This is the sixth and final piece of a collection of articles written for Bare Necessities- Zero Waste India dedicated to discussing plastic bans in India, all relating to the plastic announcement that was expected to be made on October 2nd 2019. The collection aims to discuss the enforcement of policies, design and innovation of new ideas and important steps that have already taken place that will assist in transitioning the country toward a new, more sustainable system along with other areas.
Throughout this collection of articles there has been a focus on understanding the benefits of plastic bans and announcements about the detrimental effects of this ubiquitous material. The history of the polymer has been discussed along with roadmaps forward. Additionally, the informal waste sector and Fast Moving Consumer Goods (FMCG) have come into evaluation. Notably, throughout, the power that consumers hold and the restrictions they face has been evident especially in relation to understanding FMCG companies (source) and what benefits are available by becoming a conscious consumer.
Fortunately consumers in India are being provided with sustainable options at a far greater scale from small and large businesses who are taking the need to move away from plastics as their core objective.
Five simple steps that can help consumers to transition from the use of plastic are, first, using a bamboo toothbrush (source), second, using sustainable straws such as steel, bamboo or leaf (source). Third, minimising plastic use during menstrual hygiene can be assisted through the use of menstrual cups (source). Fourth, instead of using cling film plastics or aluminum foil to wrap products, beeswax wraps are now available providing an alternate option to consumers (source). While, fifth, a carry bag made of organic material can assist in reducing the impact of single use plastic bags (source).
Yet, these are simply opportunities because without industry heavyweights and small stakeholders being encouraged to move into R & D product development with measurable and accountable timelines more solutions and a full transition away from plastic in India may not be achieved (source). However, through a concerted effort from policy makers and consumers large brands will be encouraged to develop, and thereby benefits in new sustainable products can be created to be used and create a more earth friendly country. Currently the scale and use of plastic may discourage consumers to transition, yet there are policies already in place that can assist in protecting them.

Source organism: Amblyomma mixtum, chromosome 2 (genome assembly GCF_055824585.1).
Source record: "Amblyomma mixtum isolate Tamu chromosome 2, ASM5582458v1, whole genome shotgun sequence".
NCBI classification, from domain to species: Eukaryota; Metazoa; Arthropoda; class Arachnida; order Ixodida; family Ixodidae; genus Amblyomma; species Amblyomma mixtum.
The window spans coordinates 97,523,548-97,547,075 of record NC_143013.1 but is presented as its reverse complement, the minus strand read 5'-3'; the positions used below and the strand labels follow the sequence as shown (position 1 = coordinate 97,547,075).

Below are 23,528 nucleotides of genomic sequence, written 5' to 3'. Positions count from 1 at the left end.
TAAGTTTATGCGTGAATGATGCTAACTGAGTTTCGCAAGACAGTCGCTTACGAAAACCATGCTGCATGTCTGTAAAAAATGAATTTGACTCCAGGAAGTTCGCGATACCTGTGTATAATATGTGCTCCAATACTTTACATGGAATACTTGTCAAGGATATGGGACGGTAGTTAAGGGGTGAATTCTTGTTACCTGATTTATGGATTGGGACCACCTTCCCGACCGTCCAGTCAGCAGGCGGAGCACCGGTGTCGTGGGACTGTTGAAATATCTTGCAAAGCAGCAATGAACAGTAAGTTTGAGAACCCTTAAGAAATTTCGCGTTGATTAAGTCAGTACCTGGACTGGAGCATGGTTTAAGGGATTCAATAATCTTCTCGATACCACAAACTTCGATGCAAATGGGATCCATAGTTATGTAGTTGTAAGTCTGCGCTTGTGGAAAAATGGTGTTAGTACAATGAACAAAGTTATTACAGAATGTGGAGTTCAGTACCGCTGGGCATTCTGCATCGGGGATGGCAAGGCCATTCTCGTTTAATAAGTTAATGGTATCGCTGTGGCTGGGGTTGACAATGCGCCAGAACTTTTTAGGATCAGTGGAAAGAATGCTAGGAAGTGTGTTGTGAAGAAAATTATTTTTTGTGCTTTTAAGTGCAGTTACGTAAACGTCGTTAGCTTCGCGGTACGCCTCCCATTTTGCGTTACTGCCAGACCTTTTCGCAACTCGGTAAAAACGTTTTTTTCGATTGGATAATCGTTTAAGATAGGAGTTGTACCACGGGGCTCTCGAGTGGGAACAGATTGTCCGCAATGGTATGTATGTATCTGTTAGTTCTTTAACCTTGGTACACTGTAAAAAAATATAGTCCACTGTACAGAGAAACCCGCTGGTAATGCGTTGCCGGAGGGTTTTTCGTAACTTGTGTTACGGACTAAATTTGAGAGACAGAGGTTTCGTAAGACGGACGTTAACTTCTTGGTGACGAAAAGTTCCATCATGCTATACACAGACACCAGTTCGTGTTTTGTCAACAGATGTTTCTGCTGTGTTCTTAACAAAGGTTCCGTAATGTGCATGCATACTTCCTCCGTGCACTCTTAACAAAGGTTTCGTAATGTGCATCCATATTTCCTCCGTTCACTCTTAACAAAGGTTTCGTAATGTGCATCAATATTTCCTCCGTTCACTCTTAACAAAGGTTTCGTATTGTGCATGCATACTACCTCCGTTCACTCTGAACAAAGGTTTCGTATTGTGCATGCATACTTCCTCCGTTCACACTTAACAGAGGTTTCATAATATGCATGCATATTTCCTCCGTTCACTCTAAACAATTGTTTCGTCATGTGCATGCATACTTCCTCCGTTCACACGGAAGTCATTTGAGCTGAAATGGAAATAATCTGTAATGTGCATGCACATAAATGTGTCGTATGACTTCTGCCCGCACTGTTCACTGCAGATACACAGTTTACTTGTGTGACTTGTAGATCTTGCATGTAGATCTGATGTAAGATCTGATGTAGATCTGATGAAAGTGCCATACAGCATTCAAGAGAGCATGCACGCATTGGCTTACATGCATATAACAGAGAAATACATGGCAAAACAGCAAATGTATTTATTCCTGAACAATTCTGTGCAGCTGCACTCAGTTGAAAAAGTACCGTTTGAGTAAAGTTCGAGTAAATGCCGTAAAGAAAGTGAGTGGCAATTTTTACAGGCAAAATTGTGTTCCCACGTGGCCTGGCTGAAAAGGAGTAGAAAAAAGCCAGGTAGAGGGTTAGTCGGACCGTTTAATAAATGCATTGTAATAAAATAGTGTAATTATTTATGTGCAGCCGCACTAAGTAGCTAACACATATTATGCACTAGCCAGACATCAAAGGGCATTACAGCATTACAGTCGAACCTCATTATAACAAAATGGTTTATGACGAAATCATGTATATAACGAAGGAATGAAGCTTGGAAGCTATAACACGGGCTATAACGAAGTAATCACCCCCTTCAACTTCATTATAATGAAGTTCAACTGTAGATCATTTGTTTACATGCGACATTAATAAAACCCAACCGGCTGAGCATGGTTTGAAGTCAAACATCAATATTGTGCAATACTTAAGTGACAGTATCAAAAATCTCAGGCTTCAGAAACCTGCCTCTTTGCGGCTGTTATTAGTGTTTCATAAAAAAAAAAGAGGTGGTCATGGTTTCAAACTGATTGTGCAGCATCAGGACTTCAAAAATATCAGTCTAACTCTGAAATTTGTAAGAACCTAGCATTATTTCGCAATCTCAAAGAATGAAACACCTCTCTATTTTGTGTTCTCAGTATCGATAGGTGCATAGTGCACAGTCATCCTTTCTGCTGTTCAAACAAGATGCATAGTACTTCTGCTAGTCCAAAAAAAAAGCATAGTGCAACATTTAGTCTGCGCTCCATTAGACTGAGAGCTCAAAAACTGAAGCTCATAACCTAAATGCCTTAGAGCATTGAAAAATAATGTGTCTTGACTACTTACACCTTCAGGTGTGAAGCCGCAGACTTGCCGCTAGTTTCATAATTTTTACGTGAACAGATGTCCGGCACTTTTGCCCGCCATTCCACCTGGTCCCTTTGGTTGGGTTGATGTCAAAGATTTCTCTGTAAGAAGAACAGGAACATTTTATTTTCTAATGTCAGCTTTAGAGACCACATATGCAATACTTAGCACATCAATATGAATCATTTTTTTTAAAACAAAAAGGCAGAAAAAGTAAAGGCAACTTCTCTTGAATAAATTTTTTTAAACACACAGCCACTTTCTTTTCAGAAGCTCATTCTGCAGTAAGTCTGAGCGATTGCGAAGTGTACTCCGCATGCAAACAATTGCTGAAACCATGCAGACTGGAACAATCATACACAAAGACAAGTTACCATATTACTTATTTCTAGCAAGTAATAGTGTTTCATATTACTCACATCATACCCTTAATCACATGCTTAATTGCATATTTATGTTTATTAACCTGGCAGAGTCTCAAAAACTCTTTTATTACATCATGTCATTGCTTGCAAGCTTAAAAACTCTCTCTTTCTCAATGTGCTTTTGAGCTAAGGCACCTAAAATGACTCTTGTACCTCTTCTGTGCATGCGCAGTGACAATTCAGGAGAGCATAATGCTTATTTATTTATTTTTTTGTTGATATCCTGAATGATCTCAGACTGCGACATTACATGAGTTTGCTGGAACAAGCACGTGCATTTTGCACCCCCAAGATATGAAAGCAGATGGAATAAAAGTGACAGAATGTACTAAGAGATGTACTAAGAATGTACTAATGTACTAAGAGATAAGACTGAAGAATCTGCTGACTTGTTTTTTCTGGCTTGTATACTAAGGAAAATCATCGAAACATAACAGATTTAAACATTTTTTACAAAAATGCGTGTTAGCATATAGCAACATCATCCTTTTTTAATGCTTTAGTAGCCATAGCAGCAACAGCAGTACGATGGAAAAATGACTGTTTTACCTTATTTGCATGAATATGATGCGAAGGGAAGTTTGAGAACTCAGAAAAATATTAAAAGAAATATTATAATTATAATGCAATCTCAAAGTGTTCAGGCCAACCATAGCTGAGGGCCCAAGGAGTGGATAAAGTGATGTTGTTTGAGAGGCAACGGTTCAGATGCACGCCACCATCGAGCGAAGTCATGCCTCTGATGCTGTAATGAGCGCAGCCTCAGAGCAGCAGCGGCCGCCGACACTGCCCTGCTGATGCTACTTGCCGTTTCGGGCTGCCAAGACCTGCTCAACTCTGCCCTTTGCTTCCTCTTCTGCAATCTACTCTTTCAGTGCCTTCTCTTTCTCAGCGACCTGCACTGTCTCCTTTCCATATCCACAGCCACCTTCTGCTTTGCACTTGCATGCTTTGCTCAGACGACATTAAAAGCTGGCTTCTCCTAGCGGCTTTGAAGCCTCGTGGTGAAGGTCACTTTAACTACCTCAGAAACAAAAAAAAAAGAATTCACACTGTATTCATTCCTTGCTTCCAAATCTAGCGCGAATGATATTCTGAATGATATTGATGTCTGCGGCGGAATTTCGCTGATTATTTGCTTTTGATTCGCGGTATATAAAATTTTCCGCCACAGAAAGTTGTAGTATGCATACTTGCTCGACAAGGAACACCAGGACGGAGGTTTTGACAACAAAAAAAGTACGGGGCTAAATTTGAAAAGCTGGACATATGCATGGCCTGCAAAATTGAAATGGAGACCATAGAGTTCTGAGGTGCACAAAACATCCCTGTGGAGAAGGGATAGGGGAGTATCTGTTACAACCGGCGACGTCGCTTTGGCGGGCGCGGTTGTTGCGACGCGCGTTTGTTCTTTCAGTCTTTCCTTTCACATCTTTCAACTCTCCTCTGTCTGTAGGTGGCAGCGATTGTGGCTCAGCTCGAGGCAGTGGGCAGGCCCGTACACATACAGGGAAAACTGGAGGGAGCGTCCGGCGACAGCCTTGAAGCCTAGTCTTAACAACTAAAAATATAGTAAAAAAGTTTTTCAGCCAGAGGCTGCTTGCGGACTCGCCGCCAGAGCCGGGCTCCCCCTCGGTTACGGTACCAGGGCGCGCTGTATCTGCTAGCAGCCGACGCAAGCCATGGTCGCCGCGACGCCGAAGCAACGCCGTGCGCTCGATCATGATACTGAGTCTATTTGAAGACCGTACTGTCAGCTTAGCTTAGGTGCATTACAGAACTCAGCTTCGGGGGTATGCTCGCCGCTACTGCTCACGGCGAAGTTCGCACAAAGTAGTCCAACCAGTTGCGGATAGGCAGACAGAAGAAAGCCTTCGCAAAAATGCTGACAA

The Consumer Protection Act, produced in 1986 “seeks to promote and protect the interest of consumers against deficiencies and defects in goods or services. It also seeks to secure the rights of a consumer against unfair or restrictive trade practices” (source). Policies such as these are in place in India and can help to ensure that large companies do transition. Consumers have a responsibility to request such an occurrence just as large FMCG producers, for example, have a responsibility and requirement to reduce the amount of plastic used.
Consumers need to be critically aware of what they are buying and what material is used. There is a need to be involved and organised in the production and consumption system. Poignantly, consumers need to practice sustainable consumption themselves and be responsible to their environment (source).
The next steps for consumers need to be hand in hand with policy makers, with ministers at the top level of government and the bottom, with large FMCG producers, with waste pickers, and with their own neighbours, friends and relatives. The entire production, distribution and consumption system needs to be reviewed. Consumers are a vital cog in the transition.
There is a need for greater levels of awareness, which government announcements can help to achieve. There is a need to utilise new sustainable options and to refuse plastic, which businesses are providing due to a demand. There is a need to constantly review the system, to keep it transparent and to know whether it is sustainable. There is a need for consumers to take responsibility for their habits pertaining to consumption, disposal and all other areas that today produce plastic waste.
There is also a need for consumers to change their perspective on waste in order to value everything and everyone as a resource.